In 1940 WWII, allied troops stranded on the beaches of Dunkirk are slowly and methodically evacuated using every serviceable naval and civilian vessel that could be found. … whilst at the same time fearing an imminent attack.
Now I can’t say I am all that familiar with the historical aspects of this based-on-true-events depiction, so came into this blind with only the prospect of it being directed by Christopher Nolan getting me all that excited. I’d say at this stage he is one of the best directors around and for me has crafted some incredible cinematic experiences. So trying his hand at a war movie … well, someone take my money! So we get the expected awe-inspiring photography and Nolan’s usual reliance on actual practical effects where clearly no expense seems to have been spared … and when we have areal dog fights or capsized ships it’s a sight to behold I can tell you. Sad then that the surrounding events didn’t engage me as expected, not help by strangely bland characterisation that even names like Kenneth Branagh and Tom Hardy fail to elevate.
Told through the eyes of several characters; a young lad who jumps aboard a boat setting sale to bring aid to the stranded soldiers at Dunkirk beach, a wet-behind-the-ears soldier at the beach who finds himself in a group of scared soldiers trying to find safety, and Tom Hardy’s spitfire pilot … this delivered a few powerful moments of dread and excitement but is ultimately let down by a trying to be clever, non-linear structure that’s at first not apparent – resulting in confusion. Add to this a relentless over-dose of orchestral music that is tie-one’s-stomach-in-a-not intense even during relatively mundane moments and I began to think Nolan was trying to hide the fact he didn’t really have much to say. It’s an event in WWII history that was significant, but the depiction we get here made it feel like just another day in the war (apparently thousands lost their lives, not that you see much of that).
WWII caused a horrific time in world history and several movies have brought that home and showcased courage under impossible odds much better (Saving Private Ryan). So… maybe go see this for a bit of a history lesson and some admittedly stunning visuals. Stay at home if you’re expecting much else.
Young student-wizard Harry Potter finds his imminent second term at Hogwarts overshadowed by the news that a horrible scheme is afoot, when an Elf tries to prevent him attending school. However despite the continued reluctance of his mean aunt and uncle, Harry is quickly rescued by best friend Ron Weasley. Yet upon arrival at Hogwarts a series of strange goings on revolving around a mysterious ‘chamber of secrets’ has everyone on edge and fearing an old evil has returned.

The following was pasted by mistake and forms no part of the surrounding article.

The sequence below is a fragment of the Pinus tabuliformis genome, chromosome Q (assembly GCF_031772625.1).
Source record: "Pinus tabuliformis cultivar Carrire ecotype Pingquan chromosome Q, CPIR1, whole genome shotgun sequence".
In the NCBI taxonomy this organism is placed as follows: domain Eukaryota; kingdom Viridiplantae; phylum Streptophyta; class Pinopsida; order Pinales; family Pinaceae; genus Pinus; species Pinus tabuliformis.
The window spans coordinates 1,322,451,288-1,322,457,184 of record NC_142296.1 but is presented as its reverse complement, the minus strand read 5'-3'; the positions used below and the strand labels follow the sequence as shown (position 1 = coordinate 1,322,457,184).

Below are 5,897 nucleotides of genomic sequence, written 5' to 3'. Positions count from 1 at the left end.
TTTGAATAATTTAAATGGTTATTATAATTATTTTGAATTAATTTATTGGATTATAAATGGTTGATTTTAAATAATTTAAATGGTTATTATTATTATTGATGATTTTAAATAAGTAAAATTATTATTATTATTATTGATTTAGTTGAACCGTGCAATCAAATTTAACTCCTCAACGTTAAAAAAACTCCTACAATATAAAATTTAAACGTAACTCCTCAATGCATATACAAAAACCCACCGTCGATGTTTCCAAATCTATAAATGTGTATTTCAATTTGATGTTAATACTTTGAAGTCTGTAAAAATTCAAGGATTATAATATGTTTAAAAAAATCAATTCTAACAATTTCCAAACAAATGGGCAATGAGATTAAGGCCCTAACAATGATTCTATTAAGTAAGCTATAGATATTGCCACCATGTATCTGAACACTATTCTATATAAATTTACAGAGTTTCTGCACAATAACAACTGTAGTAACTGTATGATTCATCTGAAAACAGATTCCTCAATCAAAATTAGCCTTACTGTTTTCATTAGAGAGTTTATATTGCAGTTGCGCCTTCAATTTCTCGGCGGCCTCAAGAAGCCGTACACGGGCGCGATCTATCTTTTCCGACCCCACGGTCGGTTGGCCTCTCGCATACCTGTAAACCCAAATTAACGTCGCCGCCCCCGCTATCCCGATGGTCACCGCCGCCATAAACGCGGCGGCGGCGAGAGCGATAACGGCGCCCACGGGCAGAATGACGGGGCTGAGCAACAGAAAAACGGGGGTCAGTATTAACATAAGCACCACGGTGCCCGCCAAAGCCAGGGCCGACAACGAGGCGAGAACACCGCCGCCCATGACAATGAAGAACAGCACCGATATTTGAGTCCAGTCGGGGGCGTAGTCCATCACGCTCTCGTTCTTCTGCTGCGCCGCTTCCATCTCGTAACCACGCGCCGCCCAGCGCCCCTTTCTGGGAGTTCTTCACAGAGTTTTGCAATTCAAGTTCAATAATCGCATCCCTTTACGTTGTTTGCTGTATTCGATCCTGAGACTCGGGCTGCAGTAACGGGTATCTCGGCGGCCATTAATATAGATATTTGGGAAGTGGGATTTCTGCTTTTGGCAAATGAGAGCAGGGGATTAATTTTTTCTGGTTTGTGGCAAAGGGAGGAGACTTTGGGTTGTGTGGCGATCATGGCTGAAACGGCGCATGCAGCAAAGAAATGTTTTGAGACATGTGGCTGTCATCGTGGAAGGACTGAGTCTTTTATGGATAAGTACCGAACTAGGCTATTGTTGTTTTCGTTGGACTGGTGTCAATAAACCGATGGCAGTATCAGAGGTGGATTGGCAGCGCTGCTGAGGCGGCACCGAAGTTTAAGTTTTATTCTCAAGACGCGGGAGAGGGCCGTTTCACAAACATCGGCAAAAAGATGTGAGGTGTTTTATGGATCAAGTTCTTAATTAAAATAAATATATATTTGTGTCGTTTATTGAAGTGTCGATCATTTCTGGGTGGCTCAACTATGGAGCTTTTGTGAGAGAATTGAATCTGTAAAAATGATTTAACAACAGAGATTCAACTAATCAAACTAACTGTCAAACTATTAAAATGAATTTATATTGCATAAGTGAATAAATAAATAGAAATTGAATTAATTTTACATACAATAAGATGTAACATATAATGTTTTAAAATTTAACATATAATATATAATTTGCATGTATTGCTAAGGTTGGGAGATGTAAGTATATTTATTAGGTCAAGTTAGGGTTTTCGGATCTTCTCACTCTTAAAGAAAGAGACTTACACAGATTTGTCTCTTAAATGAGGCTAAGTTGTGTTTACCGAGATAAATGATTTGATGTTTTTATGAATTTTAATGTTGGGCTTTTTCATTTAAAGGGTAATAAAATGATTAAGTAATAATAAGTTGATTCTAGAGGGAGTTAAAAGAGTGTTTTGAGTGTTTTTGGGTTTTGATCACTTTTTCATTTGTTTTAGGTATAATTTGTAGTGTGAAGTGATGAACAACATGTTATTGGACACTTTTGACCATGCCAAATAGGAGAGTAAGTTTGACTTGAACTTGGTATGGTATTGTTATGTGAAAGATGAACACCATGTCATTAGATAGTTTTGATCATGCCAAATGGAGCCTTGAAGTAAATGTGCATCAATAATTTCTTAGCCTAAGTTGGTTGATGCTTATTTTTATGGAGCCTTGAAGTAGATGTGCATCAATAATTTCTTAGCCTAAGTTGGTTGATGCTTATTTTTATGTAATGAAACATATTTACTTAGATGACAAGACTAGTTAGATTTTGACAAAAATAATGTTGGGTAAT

This second outing of the fantasy franchise finds Daniel Radcliffe and co settling into their roles with what appears to be a bit more confidence to their performances (with an improved Emma Watson). The who-dunnit plot is at first intriguing but plods along rather slowly, making unnecessary room for various disposable sequences. The plot here seems somewhat padded out, like the movie was struggling for material and tries to over-complicate a simple storyline just to extend the running time. Also compared to the sheer magical ‘wonder’ and energy of The Philosopher’s Stone, the budget here felt rolled back with some god-awful green-screen (Qwiditch) and considerably less flair to the cinematography. Also unlike the last movie this world is now established, so I was hoping for a gripping narrative, which despite best efforts, the movie failed to deliver, even ushering in some blatant deja-vu in the final act.
With that said we get a fun appearance from Kenneth Branagh and performances across the board are all decent (with a stand-out Rupert Grint as Ron). The opening flying car sequence, a brief wizard-off and a chase involving an army of spiders were good fun too. I like these characters and the world they inhabit, but for me this second instalment felt like a concept running out of ideas when it has only just begun. Here’s hoping what follows is an improvement or I may not make it all the way to the end!
Did we really need another telling of this classic fairy tale? I think most people are familiar with the story; a girl named Ella (Cinderella) finds herself living with a wicked step mother and two cruel step sisters after her natural parents die. However a chance encounter with a charming (ahem) prince soon see’s her fortunes changing for the better, with a little help from a fairy godmother.
Disney’s new adaptation of the classic story is directed by Kenneth Branagh and stars relative newcomer Lily James as Ella and Cate Blanchett as her stepmother Lady Tremaine. This proved fun and has several stand out moments (the ballroom dance, the race to get home before the carriage turns back into a pumpkin) and is for the most part done very well. Acting is a tad over the top with a disappointingly hammy Blanchett coming across a little too cartoony, and those stepsisters I just wanted to slap. Helena Bonham Carter also appears as the fairy godmother, and like Blanchet is very caricature and silly. Thankfully then Game Of Thrones’ Richard Madden as the Prince is just the right side of charming without coming across as cheesy. Lily James starts out sugar-coated sweet but develops some real depth as her fortunes deteriorate and dreams are shattered … and proved a much more interesting character than say, Elle Fanning’s Sleeping Beauty in Maleficent.